“What I found is that — Using a single Google dork (advance search query), I am able to list down all the public google calendar or users who all have set their calendar as public. I found dozens of calendars which are indexed by google’s search engines, revealing or disclosing several sensitive information.” wrote the expert. “I was able to access public calendars of various organizations leaking out sensitive details like their email ids, their event name, event details, location, meeting links, zoom meeting links, google hangout links, internal presentation links and much more,”

Google Calendars

Some of the calendars belonged to employees of the top 500 Alexa company that intentionally/unintentionally were made public.

The issue is related to the public visibility set on the google calendar by the users. Google fails to send any notification to the users warning them about the visibility of their calendar.

“While this is more of an intended setting by the users and intended behavior of the service but the main issue here is that anyone can view anyone public calendar, add anything on it—just by a single search query without being shared the calendar link,” Avinash added.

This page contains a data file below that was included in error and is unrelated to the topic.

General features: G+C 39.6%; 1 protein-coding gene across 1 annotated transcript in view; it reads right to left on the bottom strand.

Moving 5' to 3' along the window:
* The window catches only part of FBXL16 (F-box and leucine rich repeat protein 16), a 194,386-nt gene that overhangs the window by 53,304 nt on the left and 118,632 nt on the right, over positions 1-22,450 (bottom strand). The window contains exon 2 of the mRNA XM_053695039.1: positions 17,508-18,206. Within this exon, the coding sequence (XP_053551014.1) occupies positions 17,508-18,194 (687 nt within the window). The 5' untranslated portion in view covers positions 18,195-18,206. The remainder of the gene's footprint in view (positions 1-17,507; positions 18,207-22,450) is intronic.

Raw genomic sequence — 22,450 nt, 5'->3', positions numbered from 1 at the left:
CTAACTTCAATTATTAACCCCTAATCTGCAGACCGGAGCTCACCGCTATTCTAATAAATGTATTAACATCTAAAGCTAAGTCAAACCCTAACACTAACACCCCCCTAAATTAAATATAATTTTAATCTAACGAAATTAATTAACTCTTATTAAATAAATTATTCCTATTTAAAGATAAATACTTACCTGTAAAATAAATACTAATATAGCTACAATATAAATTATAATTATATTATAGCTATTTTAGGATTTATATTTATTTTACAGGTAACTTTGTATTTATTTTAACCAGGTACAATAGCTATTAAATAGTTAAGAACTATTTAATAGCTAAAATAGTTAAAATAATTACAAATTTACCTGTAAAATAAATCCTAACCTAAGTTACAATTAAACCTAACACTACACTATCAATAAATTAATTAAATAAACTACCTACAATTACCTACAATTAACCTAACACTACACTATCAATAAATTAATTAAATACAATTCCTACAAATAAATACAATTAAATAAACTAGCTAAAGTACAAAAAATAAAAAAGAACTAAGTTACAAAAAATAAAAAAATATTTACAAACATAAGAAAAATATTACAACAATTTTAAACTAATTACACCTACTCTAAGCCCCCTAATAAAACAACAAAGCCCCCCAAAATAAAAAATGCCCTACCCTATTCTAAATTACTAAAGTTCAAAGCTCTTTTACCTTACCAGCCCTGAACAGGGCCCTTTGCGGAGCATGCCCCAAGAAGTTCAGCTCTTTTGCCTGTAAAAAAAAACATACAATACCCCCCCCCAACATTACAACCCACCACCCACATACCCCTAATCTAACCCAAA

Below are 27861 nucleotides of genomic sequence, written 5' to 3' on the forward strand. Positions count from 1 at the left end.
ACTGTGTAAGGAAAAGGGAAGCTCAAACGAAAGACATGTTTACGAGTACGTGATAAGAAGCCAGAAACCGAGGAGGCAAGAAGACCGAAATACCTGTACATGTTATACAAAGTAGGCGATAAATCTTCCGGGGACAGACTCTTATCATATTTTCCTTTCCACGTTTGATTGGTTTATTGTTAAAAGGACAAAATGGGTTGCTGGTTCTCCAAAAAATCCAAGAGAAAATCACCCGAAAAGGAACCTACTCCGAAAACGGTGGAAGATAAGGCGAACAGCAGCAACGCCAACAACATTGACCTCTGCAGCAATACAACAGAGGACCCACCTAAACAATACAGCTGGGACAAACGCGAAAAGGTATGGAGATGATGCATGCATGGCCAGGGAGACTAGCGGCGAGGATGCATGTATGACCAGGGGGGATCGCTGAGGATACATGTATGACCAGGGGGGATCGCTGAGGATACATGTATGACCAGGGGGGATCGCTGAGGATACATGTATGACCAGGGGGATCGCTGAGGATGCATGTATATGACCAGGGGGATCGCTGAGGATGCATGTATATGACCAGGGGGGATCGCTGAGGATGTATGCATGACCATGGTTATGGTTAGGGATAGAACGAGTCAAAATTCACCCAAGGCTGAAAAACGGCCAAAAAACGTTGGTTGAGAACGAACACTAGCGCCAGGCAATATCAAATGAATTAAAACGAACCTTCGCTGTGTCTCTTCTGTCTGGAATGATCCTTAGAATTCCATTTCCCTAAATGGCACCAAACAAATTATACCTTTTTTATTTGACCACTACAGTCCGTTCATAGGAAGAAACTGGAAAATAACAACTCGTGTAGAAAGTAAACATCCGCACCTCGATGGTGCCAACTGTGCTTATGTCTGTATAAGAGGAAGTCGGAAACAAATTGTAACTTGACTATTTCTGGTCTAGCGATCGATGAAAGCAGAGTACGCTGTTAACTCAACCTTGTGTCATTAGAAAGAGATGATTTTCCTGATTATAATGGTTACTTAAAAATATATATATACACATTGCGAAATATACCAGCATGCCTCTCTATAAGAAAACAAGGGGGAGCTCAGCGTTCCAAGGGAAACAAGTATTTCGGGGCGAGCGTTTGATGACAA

The issue is not new, many experts in the last years warned of the misuse of the “make it public” feature to its web-based calendar service that was implemented 12 years ago.

The expert demonstrated that it is possible to view the exposed Google Calendars by using advanced Google search query (Google Dork).

“The fix for this: https://support.google.com/a/answer/60765?hl=en. You can set the calendars to only say Free/Busy if anyone wants to make their calendar public. GSuite admin can also create alerts for when Google docs, presentations, and calendars go public.” concludes the researcher.

Pierluigi Paganini

(SecurityAffairs – Google Calendars, privacy)

The post Experts warn of the exposure of thousands of Google Calendars online appeared first on Security Affairs.

All about U.S. tech antitrust investigations | TECH(feed)